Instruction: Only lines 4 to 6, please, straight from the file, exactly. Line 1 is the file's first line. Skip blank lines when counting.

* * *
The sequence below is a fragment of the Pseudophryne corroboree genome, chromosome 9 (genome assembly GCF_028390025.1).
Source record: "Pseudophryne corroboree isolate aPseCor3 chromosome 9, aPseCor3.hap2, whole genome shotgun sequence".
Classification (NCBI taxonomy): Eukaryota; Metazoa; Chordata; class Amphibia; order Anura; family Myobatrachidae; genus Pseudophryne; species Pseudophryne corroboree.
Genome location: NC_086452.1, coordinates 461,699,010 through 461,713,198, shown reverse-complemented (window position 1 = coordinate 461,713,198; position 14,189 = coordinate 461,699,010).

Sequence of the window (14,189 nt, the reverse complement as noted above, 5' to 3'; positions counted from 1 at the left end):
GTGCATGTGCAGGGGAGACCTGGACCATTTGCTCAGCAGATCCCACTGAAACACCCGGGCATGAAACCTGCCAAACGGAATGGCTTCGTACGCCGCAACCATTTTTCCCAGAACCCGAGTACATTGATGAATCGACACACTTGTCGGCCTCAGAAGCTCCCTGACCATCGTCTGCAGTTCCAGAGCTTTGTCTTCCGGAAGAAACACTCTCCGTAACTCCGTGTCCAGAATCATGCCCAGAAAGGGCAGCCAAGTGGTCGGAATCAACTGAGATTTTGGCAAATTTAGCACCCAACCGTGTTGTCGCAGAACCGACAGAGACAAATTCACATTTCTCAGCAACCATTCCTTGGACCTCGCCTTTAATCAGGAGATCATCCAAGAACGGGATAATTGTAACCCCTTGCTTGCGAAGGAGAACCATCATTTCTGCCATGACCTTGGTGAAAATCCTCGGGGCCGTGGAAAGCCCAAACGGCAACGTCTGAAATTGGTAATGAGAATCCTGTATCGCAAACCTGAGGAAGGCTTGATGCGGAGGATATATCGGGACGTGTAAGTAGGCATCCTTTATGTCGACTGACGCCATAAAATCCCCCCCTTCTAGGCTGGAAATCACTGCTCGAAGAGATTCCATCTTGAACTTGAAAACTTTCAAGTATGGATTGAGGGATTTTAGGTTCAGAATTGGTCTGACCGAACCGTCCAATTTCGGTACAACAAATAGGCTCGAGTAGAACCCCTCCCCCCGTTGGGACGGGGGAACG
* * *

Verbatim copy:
Genome location: NC_086452.1, coordinates 461,699,010 through 461,713,198, shown reverse-complemented (window position 1 = coordinate 461,713,198; position 14,189 = coordinate 461,699,010).

Sequence of the window (14,189 nt, the reverse complement as noted above, 5' to 3'; positions counted from 1 at the left end):
GTGCATGTGCAGGGGAGACCTGGACCATTTGCTCAGCAGATCCCACTGAAACACCCGGGCATGAAACCTGCCAAACGGAATGGCTTCGTACGCCGCAACCATTTTTCCCAGAACCCGAGTACATTGATGAATCGACACACTTGTCGGCCTCAGAAGCTCCCTGACCATCGTCTGCAGTTCCAGAGCTTTGTCTTCCGGAAGAAACACTCTCCGTAACTCCGTGTCCAGAATCATGCCCAGAAAGGGCAGCCAAGTGGTCGGAATCAACTGAGATTTTGGCAAATTTAGCACCCAACCGTGTTGTCGCAGAACCGACAGAGACAAATTCACATTTCTCAGCAACCATTCCTTGGACCTCGCCTTTAATCAGGAGATCATCCAAGAACGGGATAATTGTAACCCCTTGCTTGCGAAGGAGAACCATCATTTCTGCCATGACCTTGGTGAAAATCCTCGGGGCCGTGGAAAGCCCAAACGGCAACGTCTGAAATTGGTAATGAGAATCCTGTATCGCAAACCTGAGGAAGGCTTGATGCGGAGGATATATCGGGACGTGTAAGTAGGCATCCTTTATGTCGACTGACGCCATAAAATCCCCCCCTTCTAGGCTGGAAATCACTGCTCGAAGAGATTCCATCTTGAACTTGAAAACTTTCAAGTATGGATTGAGGGATTTTAGGTTCAGAATTGGTCTGACCGAACCGTCCAATTTCGGTACAACAAATAGGCTCGAGTAGAACCCCTCCCCCCGTTGGGACGGGGGAACG